Science Versus Sensationalism
Don’t give journalists an excuse to fuel the hype machine
James Strachan |
I was recently invited to speak at the International Society Cell and Gene Therapy’s (ISCT’s) conference in Florence, Italy, on the communication of cellular therapies. The title of my presentation? “The Journalist’s Dilemma: Science Versus Sensationalism.” It’s clear that cell and gene therapies are incredibly exciting, with “the potential to transform medicine,” as FDA Commissioner Scott Gottlieb put it – so we journalists want to talk about them. But we also don’t want to sensationalize the research.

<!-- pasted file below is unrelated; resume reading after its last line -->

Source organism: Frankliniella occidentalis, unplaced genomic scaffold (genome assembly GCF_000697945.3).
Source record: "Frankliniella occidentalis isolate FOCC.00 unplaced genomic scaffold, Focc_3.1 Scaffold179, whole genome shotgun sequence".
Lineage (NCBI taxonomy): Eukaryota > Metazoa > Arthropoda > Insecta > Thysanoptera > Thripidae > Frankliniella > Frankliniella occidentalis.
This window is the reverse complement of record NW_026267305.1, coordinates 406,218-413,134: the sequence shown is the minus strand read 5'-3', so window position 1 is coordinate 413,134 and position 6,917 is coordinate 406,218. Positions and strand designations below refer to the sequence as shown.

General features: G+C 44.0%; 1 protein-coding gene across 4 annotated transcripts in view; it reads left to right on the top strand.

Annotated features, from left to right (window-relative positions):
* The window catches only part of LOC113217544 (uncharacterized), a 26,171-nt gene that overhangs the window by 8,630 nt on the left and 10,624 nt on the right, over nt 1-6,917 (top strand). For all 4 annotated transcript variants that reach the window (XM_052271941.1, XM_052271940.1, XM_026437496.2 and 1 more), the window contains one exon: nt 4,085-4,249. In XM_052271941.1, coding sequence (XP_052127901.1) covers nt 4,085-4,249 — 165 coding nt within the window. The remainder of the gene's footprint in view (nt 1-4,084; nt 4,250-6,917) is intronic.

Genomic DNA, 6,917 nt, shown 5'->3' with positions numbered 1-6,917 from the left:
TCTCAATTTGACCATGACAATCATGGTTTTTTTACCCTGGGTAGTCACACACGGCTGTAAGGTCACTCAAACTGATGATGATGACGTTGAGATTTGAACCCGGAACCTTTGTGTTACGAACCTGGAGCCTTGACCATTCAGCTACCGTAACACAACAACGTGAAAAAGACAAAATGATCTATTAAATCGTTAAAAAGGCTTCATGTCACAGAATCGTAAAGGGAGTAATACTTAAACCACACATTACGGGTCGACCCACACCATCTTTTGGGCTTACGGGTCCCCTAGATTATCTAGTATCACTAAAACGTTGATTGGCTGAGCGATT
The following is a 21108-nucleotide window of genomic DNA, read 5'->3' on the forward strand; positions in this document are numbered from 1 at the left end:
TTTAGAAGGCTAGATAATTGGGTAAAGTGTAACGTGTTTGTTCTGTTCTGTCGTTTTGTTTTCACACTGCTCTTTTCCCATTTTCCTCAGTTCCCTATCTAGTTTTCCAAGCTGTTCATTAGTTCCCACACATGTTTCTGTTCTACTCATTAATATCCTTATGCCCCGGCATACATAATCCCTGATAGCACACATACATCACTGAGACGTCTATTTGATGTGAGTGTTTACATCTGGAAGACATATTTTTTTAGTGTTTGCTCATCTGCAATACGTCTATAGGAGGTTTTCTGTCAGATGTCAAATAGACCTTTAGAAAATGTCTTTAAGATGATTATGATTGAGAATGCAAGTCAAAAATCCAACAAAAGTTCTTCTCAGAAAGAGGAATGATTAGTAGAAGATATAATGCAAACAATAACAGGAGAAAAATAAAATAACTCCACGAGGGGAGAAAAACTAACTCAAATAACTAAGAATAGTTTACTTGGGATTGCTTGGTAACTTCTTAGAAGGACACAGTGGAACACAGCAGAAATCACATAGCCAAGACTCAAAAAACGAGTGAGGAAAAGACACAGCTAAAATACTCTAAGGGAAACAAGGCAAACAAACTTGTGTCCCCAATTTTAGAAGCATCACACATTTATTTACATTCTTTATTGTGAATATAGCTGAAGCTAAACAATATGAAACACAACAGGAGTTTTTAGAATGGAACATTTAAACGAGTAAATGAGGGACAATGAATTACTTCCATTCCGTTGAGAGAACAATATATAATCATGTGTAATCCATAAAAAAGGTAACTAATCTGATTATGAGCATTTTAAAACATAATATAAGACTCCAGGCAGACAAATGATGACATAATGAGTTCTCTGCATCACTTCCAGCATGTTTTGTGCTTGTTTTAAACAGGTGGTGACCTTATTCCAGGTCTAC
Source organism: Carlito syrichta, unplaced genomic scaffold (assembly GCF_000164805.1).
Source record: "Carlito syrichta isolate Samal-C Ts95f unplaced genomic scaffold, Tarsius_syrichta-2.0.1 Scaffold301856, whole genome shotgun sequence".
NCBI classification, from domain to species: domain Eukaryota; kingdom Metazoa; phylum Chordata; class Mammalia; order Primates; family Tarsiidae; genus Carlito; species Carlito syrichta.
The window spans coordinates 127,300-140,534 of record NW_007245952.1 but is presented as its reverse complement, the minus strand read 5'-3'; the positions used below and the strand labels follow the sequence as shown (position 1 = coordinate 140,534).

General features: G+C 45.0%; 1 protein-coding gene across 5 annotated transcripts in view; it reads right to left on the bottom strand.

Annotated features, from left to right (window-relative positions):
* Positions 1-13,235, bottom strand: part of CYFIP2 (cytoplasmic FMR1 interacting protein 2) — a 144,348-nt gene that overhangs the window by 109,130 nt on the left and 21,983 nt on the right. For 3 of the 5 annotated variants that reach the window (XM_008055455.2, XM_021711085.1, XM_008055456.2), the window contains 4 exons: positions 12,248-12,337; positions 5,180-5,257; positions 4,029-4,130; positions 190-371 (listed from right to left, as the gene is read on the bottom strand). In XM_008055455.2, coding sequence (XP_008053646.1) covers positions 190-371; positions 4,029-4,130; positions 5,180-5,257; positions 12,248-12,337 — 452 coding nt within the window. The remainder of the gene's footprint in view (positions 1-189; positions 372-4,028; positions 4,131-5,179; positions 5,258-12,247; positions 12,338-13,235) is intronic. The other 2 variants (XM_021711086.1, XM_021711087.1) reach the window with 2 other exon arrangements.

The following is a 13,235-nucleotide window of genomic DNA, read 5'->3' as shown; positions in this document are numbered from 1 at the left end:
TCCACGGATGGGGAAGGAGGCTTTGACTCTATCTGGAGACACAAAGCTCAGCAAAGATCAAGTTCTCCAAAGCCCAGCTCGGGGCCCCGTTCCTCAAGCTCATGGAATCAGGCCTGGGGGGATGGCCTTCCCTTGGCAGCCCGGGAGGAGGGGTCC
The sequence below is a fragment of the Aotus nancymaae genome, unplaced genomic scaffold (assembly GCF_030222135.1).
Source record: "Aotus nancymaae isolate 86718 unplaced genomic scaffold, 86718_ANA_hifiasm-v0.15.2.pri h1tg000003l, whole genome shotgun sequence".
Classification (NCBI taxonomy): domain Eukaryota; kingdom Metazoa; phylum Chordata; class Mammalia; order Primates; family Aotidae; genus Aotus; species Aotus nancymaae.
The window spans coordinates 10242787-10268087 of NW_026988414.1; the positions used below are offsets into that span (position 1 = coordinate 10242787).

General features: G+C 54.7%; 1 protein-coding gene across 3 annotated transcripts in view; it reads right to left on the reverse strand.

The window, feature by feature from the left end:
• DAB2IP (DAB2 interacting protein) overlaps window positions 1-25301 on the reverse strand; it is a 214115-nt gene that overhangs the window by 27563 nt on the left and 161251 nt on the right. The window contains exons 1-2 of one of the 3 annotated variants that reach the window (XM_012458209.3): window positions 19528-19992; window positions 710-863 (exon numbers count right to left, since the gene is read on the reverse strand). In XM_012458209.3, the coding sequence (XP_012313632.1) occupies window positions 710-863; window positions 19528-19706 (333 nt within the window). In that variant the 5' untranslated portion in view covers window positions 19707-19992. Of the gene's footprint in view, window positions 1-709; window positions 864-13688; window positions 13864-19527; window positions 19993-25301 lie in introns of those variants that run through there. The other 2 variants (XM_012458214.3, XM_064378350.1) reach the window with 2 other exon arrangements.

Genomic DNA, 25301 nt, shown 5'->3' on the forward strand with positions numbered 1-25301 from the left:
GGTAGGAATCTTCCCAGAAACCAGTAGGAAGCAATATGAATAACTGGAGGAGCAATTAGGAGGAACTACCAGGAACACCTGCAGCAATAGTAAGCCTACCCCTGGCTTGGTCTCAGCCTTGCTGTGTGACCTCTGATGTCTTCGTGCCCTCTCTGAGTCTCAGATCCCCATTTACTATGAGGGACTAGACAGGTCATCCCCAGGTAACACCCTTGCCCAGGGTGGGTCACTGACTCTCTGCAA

I’ve heard stories of clinics being bombarded with calls from patients wanting to know if they could benefit from a CAR-T cell therapy, despite the fact that only around 300 patients are eligible for treatment. At the same time, we’ve got the growth of unproven cell therapy clinics, tapping into the hope (or hype)generated by media coverage.
Read the full article now
Log in or register to read this article in full and gain access to The Medicine Maker’s entire content archive. It’s FREE and always will be!
Or register now - it’s free and always will be!
You will benefit from:
- Unlimited access to ALL articles
- News, interviews & opinions from leading industry experts
- Receive print (and PDF) copies of The Medicine Maker magazine
Or Login via Social Media
By clicking on any of the above social media links, you are agreeing to our Privacy Notice.